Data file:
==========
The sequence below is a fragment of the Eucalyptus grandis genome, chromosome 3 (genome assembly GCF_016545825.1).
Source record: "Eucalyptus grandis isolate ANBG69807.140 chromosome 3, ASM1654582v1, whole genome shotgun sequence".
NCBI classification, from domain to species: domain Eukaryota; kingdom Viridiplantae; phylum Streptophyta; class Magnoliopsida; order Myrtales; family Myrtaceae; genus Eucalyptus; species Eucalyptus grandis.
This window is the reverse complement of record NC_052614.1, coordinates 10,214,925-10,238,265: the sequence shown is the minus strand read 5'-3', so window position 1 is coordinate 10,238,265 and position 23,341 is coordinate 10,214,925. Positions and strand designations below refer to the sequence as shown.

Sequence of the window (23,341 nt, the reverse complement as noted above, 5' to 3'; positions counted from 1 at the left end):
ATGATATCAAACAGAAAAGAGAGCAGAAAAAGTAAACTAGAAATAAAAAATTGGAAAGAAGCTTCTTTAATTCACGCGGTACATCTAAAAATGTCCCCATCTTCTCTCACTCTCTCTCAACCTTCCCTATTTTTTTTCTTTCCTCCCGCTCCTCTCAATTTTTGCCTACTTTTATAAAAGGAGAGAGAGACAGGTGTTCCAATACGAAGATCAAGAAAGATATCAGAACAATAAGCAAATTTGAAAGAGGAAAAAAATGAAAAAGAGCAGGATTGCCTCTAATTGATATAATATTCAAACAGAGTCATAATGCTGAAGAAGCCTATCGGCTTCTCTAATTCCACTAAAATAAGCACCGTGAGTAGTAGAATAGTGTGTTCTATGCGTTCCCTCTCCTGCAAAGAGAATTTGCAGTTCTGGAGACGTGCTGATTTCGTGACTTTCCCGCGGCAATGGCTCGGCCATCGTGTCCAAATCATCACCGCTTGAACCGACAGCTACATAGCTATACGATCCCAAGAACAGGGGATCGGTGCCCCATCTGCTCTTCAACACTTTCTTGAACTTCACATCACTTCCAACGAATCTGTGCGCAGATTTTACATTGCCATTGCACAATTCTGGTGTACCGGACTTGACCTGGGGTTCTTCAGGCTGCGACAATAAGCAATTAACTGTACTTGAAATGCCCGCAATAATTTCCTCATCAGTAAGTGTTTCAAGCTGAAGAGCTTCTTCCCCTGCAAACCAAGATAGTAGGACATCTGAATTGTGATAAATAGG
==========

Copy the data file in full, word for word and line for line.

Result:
The sequence below is a fragment of the Eucalyptus grandis genome, chromosome 3 (genome assembly GCF_016545825.1).
Source record: "Eucalyptus grandis isolate ANBG69807.140 chromosome 3, ASM1654582v1, whole genome shotgun sequence".
NCBI classification, from domain to species: domain Eukaryota; kingdom Viridiplantae; phylum Streptophyta; class Magnoliopsida; order Myrtales; family Myrtaceae; genus Eucalyptus; species Eucalyptus grandis.
This window is the reverse complement of record NC_052614.1, coordinates 10,214,925-10,238,265: the sequence shown is the minus strand read 5'-3', so window position 1 is coordinate 10,238,265 and position 23,341 is coordinate 10,214,925. Positions and strand designations below refer to the sequence as shown.

Sequence of the window (23,341 nt, the reverse complement as noted above, 5' to 3'; positions counted from 1 at the left end):
ATGATATCAAACAGAAAAGAGAGCAGAAAAAGTAAACTAGAAATAAAAAATTGGAAAGAAGCTTCTTTAATTCACGCGGTACATCTAAAAATGTCCCCATCTTCTCTCACTCTCTCTCAACCTTCCCTATTTTTTTTCTTTCCTCCCGCTCCTCTCAATTTTTGCCTACTTTTATAAAAGGAGAGAGAGACAGGTGTTCCAATACGAAGATCAAGAAAGATATCAGAACAATAAGCAAATTTGAAAGAGGAAAAAAATGAAAAAGAGCAGGATTGCCTCTAATTGATATAATATTCAAACAGAGTCATAATGCTGAAGAAGCCTATCGGCTTCTCTAATTCCACTAAAATAAGCACCGTGAGTAGTAGAATAGTGTGTTCTATGCGTTCCCTCTCCTGCAAAGAGAATTTGCAGTTCTGGAGACGTGCTGATTTCGTGACTTTCCCGCGGCAATGGCTCGGCCATCGTGTCCAAATCATCACCGCTTGAACCGACAGCTACATAGCTATACGATCCCAAGAACAGGGGATCGGTGCCCCATCTGCTCTTCAACACTTTCTTGAACTTCACATCACTTCCAACGAATCTGTGCGCAGATTTTACATTGCCATTGCACAATTCTGGTGTACCGGACTTGACCTGGGGTTCTTCAGGCTGCGACAATAAGCAATTAACTGTACTTGAAATGCCCGCAATAATTTCCTCATCAGTAAGTGTTTCAAGCTGAAGAGCTTCTTCCCCTGCAAACCAAGATAGTAGGACATCTGAATTGTGATAAATAGG